The Contradictory Nature of OOXML

Posted by Andy_Updegrove on Jan 18, 2007 4:46 PM EDT Standards Blog; By Andy Updegrove
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OOXML, the Microsoft Office XML-based formats, are now in the adoption queue at ISO/IEC.  That process takes six months -  the same amount of time that the PAS process takes (the route used by OASIS to submit ODF to ISO/IEC) – but has two steps rather than one, although the practical result is much the same. During the first one-month step, any member may submit "contradictions," which, loosely defined, means aspects in which a proposed standard conflicts with already adopted ISO/IEC standards and Directives.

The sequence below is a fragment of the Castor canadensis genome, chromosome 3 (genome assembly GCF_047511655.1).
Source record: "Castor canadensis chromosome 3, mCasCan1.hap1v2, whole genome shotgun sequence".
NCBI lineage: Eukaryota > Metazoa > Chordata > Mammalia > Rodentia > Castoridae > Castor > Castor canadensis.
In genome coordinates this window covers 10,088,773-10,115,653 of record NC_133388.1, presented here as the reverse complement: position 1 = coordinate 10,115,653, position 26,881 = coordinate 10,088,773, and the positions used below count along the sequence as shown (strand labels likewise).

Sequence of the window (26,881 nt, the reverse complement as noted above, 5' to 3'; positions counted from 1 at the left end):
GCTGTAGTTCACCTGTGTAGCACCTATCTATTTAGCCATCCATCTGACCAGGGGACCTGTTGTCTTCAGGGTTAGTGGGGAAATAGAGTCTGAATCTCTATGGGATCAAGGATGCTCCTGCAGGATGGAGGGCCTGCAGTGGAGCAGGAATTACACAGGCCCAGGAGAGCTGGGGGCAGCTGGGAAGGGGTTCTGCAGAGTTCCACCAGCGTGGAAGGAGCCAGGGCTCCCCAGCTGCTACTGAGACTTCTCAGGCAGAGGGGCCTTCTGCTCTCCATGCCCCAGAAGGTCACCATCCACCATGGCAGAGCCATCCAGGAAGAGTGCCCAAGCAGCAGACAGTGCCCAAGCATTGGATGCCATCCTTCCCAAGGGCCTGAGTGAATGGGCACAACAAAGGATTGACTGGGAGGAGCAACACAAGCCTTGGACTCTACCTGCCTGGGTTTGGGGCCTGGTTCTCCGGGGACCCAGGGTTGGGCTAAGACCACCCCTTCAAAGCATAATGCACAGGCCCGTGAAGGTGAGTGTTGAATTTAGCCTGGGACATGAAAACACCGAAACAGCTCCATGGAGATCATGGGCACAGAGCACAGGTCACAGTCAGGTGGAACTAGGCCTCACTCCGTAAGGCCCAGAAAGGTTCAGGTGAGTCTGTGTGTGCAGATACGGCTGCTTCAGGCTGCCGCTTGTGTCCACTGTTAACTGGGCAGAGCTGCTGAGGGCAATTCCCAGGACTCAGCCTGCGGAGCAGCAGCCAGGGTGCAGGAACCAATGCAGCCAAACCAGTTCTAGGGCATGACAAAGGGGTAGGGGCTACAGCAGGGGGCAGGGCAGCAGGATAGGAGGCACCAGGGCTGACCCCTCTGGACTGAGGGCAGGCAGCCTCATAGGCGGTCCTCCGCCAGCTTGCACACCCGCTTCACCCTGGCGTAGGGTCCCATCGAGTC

Those contradictions must then be "resolved" (which does not necessarily mean eliminated), and these resolutions are then presented back to the members during the second stage to consider as part of the voting package.  During this second, five-month step, other objections, questions and comments can be offered by members.

While the unprecedented size of OOXML (over 6,000 pages) has made performing a detailed review a daunting task, more and more contradictions are being found by those that are slogging their way through on this very tight timeframe.  The following is a sampling of the range of contradictions that OOXML presents - in addition to the obvious fact that it heavily overlaps ODF, and already adopted ISO/IEC standard.

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